Willem Drees

Last updated

Willem Drees
Willem Drees 1958.jpg
Willem Drees in 1958
Prime Minister of the Netherlands
In office
7 August 1948 22 December 1958
Monarch Wilhelmina (1948)
Juliana (1948–1958)
Deputy
Preceded by Louis Beel
Succeeded by Louis Beel
Minister of Finance
In office
1 July 1952 2 September 1952
Ad interim
Prime MinisterHimself
Preceded by Piet Lieftinck
Succeeded by Jo van de Kieft
Minister of Colonial Affairs
In office
15 March 1951 30 March 1951
Ad interim
Prime MinisterHimself
Preceded by Johan van Maarseveen
Succeeded by Leonard Peters
Leader of the Labour Party
In office
9 February 1946 22 December 1958
Deputy
Preceded byOffice established
Succeeded by Jaap Burger
Deputy Prime Minister
In office
25 June 1945 7 August 1948
Prime Minister Willem Schermerhorn
(1945–1946)
Louis Beel (1948)
Preceded byOffice established
Succeeded by Josef van Schaik
Minister of Social Affairs
In office
25 June 1945 7 August 1948
Prime Minister Willem Schermerhorn
(1945–1946)
Louis Beel (1948)
Preceded by Dolf Joekes
Succeeded by Frans Wijffels
Leader of the Social
Democratic Workers' Party
In office
14 May 1940 9 February 1946
Preceded by Willem Albarda
Succeeded byOffice discontinued
Parliamentary leader in the
House of Representatives
In office
5 September 1939 25 September 1945
Preceded by Willem Albarda
Succeeded by Marinus van der
Goes van Naters
Parliamentary group Social Democratic
Workers' Party
Member of the House of Representatives
In office
3 July 1956 3 October 1956
In office
15 July 1952 2 September 1952
In office
27 July 1948 10 August 1948
In office
4 June 1946 4 July 1946
In office
9 May 1933 25 June 1945
Parliamentary group Labour Party (1946–1956)
Social Democratic
Workers' Party
(1933–1945)
Personal details
Born
Willem Drees

(1886-07-05)5 July 1886
Amsterdam, Netherlands
Died14 May 1988(1988-05-14) (aged 101)
The Hague, Netherlands
Nationality Dutch
Political party Labour Party (1946–1971)
Other political
affiliations
Independent Social
Democrat
(from 1971)
Social Democratic
Workers' Party
(1904–1946)
Spouse(s)
Catharina Hent
(m. 1910;her death 1974)
ChildrenAdriana Drees (1914–1920)
Annie Drees (1911–2002)
Jan Drees (1919–2002)
Willem Drees Jr. (1922–1998)
Relatives Willem B. Drees (grand-son)
Jacques Wallage (grand son-in-law)
Alma mater Amsterdam University
of Applied Sciences

(Bachelor of Accountancy)
Occupation Politician · Civil servant · Accountant · Stenographer · Historian · Author
Signature Signature Willem Drees.png

Willem Drees Sr. ( Loudspeaker.svg Dutch pronunciation  ; 5 July 1886 – 14 May 1988) was a Dutch politician of the Labour Party (PvdA) and historian who served as Prime Minister of the Netherlands from 7 August 1948 to 22 December 1958. [1]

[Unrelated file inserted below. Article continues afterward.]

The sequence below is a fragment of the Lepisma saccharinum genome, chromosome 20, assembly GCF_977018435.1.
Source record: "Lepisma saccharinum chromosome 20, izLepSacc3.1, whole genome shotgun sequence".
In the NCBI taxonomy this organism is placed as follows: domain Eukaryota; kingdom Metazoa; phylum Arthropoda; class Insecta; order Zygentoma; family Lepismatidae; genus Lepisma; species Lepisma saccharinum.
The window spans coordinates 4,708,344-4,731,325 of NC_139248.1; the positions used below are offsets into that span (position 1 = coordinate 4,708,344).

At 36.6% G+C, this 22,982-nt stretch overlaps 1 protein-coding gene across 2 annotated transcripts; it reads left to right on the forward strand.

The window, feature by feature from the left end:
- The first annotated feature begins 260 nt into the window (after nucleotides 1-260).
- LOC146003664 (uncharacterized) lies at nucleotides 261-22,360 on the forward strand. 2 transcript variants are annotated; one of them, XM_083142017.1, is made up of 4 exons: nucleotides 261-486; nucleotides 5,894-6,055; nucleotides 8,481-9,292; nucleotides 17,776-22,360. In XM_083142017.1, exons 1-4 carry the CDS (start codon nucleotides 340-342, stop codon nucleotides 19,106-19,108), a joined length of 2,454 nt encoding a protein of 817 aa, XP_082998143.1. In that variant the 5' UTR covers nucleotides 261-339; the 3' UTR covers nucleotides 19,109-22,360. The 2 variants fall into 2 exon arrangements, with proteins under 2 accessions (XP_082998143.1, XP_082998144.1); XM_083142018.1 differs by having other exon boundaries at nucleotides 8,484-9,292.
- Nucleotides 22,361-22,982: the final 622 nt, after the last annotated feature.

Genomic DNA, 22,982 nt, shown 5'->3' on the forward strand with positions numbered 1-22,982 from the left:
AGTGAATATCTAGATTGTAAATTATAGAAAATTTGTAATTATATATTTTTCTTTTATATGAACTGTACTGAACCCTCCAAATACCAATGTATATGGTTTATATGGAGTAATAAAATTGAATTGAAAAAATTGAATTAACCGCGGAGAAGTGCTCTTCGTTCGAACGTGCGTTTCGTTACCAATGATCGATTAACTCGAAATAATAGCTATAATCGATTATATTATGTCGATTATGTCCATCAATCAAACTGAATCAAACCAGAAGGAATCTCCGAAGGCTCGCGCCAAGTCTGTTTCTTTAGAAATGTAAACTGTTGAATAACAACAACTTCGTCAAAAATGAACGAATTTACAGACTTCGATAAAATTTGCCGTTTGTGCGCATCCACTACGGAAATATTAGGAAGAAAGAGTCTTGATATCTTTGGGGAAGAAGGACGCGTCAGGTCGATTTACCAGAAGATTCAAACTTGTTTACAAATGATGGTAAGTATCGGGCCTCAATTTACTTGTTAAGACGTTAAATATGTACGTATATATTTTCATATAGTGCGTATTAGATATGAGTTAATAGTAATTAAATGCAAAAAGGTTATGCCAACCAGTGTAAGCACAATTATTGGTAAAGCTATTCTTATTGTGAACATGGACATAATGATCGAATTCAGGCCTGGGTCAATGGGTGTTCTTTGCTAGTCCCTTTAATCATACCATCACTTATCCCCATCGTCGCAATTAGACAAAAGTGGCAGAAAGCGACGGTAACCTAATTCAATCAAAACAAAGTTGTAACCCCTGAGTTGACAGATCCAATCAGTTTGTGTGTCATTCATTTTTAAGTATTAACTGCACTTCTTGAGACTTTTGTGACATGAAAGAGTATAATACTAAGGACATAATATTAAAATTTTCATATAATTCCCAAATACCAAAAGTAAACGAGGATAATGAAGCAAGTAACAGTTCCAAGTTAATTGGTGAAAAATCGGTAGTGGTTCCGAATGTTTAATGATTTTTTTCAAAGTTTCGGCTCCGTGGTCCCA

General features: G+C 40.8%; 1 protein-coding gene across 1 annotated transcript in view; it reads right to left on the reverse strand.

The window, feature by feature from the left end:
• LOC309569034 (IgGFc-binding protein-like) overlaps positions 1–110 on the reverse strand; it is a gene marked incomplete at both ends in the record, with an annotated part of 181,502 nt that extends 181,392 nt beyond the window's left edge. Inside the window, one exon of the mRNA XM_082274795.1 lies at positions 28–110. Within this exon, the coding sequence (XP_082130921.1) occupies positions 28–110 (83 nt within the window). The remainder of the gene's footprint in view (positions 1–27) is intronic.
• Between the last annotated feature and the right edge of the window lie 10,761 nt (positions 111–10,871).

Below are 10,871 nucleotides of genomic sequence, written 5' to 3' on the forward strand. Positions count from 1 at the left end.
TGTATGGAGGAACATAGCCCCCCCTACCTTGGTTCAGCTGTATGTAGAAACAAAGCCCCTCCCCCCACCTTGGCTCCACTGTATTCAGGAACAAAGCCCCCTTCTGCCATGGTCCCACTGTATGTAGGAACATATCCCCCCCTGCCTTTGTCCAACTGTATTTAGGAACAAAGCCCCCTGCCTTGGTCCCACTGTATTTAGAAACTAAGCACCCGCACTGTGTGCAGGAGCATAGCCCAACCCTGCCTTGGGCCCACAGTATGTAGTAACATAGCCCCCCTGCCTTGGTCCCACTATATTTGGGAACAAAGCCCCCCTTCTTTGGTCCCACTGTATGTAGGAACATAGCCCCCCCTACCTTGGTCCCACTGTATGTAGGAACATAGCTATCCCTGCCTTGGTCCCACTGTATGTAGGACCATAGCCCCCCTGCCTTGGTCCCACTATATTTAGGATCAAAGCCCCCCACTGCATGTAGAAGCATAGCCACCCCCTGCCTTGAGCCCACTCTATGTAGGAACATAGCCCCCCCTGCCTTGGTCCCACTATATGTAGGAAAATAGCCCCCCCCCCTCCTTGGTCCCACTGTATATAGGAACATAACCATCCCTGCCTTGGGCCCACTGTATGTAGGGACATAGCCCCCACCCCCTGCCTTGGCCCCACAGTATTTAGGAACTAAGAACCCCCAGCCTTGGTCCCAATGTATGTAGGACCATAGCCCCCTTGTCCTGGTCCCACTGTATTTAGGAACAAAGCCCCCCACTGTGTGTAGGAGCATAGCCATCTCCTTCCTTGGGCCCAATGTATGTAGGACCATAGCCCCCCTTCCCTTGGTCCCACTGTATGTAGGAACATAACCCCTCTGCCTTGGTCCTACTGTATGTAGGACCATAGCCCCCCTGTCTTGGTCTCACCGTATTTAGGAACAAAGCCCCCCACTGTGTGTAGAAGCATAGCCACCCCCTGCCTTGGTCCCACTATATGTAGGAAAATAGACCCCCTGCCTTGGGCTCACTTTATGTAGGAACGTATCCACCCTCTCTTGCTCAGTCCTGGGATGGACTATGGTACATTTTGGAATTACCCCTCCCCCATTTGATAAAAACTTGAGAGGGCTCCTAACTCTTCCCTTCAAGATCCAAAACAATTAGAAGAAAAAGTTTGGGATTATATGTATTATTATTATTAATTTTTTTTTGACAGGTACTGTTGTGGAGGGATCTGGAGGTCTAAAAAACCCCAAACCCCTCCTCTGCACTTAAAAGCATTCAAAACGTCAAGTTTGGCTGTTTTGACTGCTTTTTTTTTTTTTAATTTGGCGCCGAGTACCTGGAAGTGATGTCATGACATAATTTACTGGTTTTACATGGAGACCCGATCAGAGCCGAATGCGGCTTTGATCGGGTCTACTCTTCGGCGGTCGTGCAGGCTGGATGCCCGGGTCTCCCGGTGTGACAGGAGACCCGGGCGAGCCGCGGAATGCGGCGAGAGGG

Netherlands Constituent country of the Kingdom of the Netherlands in Europe

The Netherlands, also commonly known as Holland, is a country located mainly in Northwestern Europe. The European portion of the Netherlands consists of twelve separate provinces that border Germany to the east, Belgium to the south, and the North Sea to the northwest, with maritime borders in the North Sea with Belgium, Germany and the United Kingdom. Together with three island territories in the Caribbean Sea—Bonaire, Sint Eustatius and Saba—it forms a constituent country of the Kingdom of the Netherlands. The official language is Dutch, but a secondary official language in the province of Friesland is West Frisian.

The Labour Party is a social-democratic political party in the Netherlands.

Contents

Drees worked as an accountant and bank teller for the Twentsche Bank from 1904 until 1906 and as a stenographer for the States General of the Netherlands from 1907 until 1919. Drees became a member of the Social Democratic Workers' Party (SDAP) in 1904 and was elected as a Member of the House of Representatives after the election of 1933, he served in the House of Representatives from 9 May 1933 until 25 June 1945. Drees was selected as Parliamentary leader of the Social Democratic Workers' Party in the House of Representatives on 5 September 1939 following the appointed of Willem Albarda as Minister of Water Management in the Cabinet De Geer II. After Willem Albarda and the rest of the cabinet fled to London following the German invasion, Drees succeeded him as Leader of the Social Democratic Workers' Party on 14 May 1940. In October 1940 Drees was taken hostage in Buchenwald concentration camp for resisting orders given by German occupiers but was freed one year later.

Shorthand abbreviated symbolic writing method